Ancient Monuments

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Colnpen round barrows

A Scheduled Monument in North Cerney, Gloucestershire

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Coordinates

Latitude: 51.7751 / 51°46'30"N

Longitude: -1.902 / 1°54'7"W

OS Eastings: 406859.731347

OS Northings: 208501.131021

OS Grid: SP068085

Mapcode National: GBR 3Q7.RXZ

Mapcode Global: VHB2C.ZNC1

Entry Name: Colnpen round barrows

Scheduled Date: 14 January 1949

Source: Historic England

Source ID: 1003352

English Heritage Legacy ID: GC 242

County: Gloucestershire

Civil Parish: North Cerney

Traditional County: Gloucestershire

Lieutenancy Area (Ceremonial County): Gloucestershire

Church of England Parish: Coln Rogers St Andrew

Church of England Diocese: Gloucester

Summary

Four bowl barrows 450m north west of Colnpen Barn.

Source: Historic England

Details

This record was the subject of a minor enhancement on 24 September 2015. The record has been generated from an "old county number" (OCN) scheduling record. These are monuments that were not reviewed under the Monuments Protection Programme and are some of our oldest designation records.

The monument, which falls into two separate areas of protection, includes four bowl barrows situated on the eastern side of a valley of a tributary to the River Coln. The barrows are arranged as a group of three aligned roughly south west to north east with a single outlier to the south. They survive as circular mounds surrounded by buried quarry ditches from which the construction material was derived. The barrow mounds range in size from 12m up to 15m in diameter and from 0.2m up to 0.8m high.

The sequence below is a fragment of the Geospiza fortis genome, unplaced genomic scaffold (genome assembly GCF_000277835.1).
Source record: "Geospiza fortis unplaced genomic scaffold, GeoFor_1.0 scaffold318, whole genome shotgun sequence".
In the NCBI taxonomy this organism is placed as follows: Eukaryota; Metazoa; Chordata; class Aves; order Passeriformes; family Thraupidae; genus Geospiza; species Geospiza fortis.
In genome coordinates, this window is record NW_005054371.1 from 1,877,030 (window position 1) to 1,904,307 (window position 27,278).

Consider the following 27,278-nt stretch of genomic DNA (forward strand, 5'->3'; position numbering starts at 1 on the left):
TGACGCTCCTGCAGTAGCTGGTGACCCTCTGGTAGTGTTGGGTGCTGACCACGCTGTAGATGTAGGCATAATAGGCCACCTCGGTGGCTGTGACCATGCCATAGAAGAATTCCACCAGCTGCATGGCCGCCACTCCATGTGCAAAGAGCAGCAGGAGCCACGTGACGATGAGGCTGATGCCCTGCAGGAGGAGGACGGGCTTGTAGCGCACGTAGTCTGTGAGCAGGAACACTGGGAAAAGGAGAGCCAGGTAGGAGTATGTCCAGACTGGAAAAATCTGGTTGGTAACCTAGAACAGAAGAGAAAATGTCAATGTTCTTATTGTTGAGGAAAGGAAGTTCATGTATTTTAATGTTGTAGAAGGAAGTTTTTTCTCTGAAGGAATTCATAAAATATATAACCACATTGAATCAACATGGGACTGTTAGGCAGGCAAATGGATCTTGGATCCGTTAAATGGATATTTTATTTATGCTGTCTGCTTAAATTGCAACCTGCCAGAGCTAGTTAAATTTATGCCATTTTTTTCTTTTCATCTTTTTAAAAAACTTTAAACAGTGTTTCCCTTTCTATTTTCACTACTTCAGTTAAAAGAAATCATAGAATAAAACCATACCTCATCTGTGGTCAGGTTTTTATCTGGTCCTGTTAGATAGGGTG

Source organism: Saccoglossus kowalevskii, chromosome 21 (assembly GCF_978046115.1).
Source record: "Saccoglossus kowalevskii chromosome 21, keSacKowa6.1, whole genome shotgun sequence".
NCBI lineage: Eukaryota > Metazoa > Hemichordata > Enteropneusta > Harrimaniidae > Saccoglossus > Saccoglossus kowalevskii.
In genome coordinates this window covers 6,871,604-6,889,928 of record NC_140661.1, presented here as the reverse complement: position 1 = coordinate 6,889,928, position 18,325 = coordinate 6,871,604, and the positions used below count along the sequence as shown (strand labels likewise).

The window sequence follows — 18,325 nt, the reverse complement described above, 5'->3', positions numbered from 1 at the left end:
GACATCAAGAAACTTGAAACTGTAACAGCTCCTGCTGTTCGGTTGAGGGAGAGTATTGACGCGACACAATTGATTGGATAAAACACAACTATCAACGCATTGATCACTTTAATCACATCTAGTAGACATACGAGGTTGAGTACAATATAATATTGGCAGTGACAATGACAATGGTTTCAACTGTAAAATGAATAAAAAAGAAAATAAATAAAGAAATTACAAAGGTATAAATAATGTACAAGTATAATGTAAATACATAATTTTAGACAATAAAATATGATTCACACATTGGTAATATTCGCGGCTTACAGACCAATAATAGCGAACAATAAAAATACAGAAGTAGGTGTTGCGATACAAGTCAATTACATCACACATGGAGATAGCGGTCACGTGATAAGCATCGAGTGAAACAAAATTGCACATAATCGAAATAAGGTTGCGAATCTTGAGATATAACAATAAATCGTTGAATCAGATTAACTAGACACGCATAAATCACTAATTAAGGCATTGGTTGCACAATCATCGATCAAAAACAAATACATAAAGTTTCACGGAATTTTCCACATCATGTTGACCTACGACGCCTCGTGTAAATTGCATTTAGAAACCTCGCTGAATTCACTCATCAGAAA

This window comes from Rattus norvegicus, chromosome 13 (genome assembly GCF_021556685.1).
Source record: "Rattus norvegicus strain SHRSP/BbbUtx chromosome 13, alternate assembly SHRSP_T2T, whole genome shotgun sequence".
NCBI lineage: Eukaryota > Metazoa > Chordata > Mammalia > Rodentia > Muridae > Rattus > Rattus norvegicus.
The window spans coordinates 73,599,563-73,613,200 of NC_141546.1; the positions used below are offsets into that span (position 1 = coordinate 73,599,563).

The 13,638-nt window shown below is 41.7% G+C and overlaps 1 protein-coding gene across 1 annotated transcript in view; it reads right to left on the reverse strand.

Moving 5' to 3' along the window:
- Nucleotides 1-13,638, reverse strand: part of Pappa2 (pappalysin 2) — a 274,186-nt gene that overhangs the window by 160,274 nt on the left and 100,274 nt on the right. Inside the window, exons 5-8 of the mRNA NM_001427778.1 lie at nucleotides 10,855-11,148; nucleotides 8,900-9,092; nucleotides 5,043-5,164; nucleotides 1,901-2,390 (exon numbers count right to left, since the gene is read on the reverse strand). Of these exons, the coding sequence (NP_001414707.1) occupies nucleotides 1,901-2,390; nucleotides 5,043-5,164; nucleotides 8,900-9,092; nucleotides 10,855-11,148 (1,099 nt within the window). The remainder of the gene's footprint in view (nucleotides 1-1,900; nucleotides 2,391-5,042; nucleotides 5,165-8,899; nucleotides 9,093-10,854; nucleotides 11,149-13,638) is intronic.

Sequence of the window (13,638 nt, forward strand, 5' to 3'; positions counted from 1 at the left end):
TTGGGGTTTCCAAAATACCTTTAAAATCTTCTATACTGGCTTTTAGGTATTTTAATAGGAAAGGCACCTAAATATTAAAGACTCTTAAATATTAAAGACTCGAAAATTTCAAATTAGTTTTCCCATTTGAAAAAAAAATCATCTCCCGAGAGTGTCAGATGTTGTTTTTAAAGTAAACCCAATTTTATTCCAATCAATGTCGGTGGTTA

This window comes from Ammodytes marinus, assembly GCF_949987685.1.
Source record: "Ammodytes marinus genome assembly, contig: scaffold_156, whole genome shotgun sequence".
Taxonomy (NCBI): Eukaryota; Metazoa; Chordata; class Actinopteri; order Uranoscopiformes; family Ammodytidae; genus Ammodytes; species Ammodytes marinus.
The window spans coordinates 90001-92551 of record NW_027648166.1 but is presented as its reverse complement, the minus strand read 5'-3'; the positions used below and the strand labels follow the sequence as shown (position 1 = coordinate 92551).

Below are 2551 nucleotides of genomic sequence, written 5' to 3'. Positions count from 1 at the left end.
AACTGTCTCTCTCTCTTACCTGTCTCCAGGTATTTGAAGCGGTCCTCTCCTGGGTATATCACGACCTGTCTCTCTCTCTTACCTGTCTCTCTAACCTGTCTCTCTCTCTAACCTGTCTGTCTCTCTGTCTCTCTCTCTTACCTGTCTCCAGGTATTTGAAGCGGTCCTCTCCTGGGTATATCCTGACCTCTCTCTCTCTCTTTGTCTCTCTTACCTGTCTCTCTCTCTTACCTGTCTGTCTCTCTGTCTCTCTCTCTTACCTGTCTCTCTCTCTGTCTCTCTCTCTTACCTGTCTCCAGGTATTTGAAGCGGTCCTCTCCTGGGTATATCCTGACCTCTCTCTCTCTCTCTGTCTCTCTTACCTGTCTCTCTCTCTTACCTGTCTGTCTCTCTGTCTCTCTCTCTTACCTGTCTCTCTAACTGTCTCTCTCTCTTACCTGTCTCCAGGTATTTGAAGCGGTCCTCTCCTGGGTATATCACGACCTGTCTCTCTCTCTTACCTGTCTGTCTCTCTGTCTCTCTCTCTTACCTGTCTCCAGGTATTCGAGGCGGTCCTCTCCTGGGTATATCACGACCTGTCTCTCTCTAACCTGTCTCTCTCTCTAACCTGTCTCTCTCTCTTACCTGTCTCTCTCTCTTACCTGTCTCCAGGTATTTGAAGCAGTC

Further archaeological remains in the immediate vicinity are the subject of separate schedulings.

Source: Historic England

Reasons for Scheduling

Bowl barrows, the most numerous form of round barrow, are funerary monuments dating from the Late Neolithic period to the Late Bronze Age, with most examples belonging to the period 2400-1500 BC. They were constructed as earthen or rubble mounds, sometimes ditched, which covered single or multiple burials. They occur either in isolation or grouped as cemeteries and often acted as a focus for burials in later periods. Often superficially similar, although differing widely in size, they exhibit regional variations in form and a diversity of burial practices. Often occupying prominent locations, they are a major historic element in the modern landscape and their considerable variation of form and longevity as a monument type provide important information on the diversity of beliefs and social organisations amongst early prehistoric communities. They are particularly representative of their period.

Despite reduction in the heights of the mounds through past cultivation the four bowl barrows 450m north west of Colnpen Barn survive comparatively well and will contain archaeological and environmental evidence relating to their construction, relative chronologies, territorial significance, social organisation, ritual and funerary practices and overall landscape context.

Source: Historic England

Sources

Other
PastScape 327154 and 327148

Source: Historic England

Other nearby scheduled monuments

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